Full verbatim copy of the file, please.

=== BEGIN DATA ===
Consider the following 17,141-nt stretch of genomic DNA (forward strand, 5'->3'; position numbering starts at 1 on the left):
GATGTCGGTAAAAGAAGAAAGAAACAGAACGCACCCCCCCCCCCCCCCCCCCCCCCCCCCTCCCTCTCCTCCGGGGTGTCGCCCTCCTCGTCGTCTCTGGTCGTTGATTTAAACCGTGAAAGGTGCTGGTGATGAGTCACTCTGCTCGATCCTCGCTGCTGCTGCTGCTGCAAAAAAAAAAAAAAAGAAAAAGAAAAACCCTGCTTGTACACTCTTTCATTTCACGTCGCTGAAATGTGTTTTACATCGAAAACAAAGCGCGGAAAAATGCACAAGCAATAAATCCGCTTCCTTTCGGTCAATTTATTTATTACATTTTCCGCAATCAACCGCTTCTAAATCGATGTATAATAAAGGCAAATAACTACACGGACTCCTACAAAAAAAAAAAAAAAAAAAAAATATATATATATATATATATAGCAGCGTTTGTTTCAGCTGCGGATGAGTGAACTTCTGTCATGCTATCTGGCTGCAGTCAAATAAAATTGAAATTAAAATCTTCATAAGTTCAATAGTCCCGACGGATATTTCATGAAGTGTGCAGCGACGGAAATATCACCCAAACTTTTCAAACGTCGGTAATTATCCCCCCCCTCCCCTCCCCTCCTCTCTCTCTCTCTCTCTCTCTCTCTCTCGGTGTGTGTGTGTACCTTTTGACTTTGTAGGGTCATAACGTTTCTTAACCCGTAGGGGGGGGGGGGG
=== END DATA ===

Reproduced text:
Consider the following 17,141-nt stretch of genomic DNA (forward strand, 5'->3'; position numbering starts at 1 on the left):
GATGTCGGTAAAAGAAGAAAGAAACAGAACGCACCCCCCCCCCCCCCCCCCCCCCCCCCCTCCCTCTCCTCCGGGGTGTCGCCCTCCTCGTCGTCTCTGGTCGTTGATTTAAACCGTGAAAGGTGCTGGTGATGAGTCACTCTGCTCGATCCTCGCTGCTGCTGCTGCTGCAAAAAAAAAAAAAAAGAAAAAGAAAAACCCTGCTTGTACACTCTTTCATTTCACGTCGCTGAAATGTGTTTTACATCGAAAACAAAGCGCGGAAAAATGCACAAGCAATAAATCCGCTTCCTTTCGGTCAATTTATTTATTACATTTTCCGCAATCAACCGCTTCTAAATCGATGTATAATAAAGGCAAATAACTACACGGACTCCTACAAAAAAAAAAAAAAAAAAAAAATATATATATATATATATATAGCAGCGTTTGTTTCAGCTGCGGATGAGTGAACTTCTGTCATGCTATCTGGCTGCAGTCAAATAAAATTGAAATTAAAATCTTCATAAGTTCAATAGTCCCGACGGATATTTCATGAAGTGTGCAGCGACGGAAATATCACCCAAACTTTTCAAACGTCGGTAATTATCCCCCCCCTCCCCTCCCCTCCTCTCTCTCTCTCTCTCTCTCTCTCTCTCGGTGTGTGTGTGTACCTTTTGACTTTGTAGGGTCATAACGTTTCTTAACCCGTAGGGGGGGGGGGGG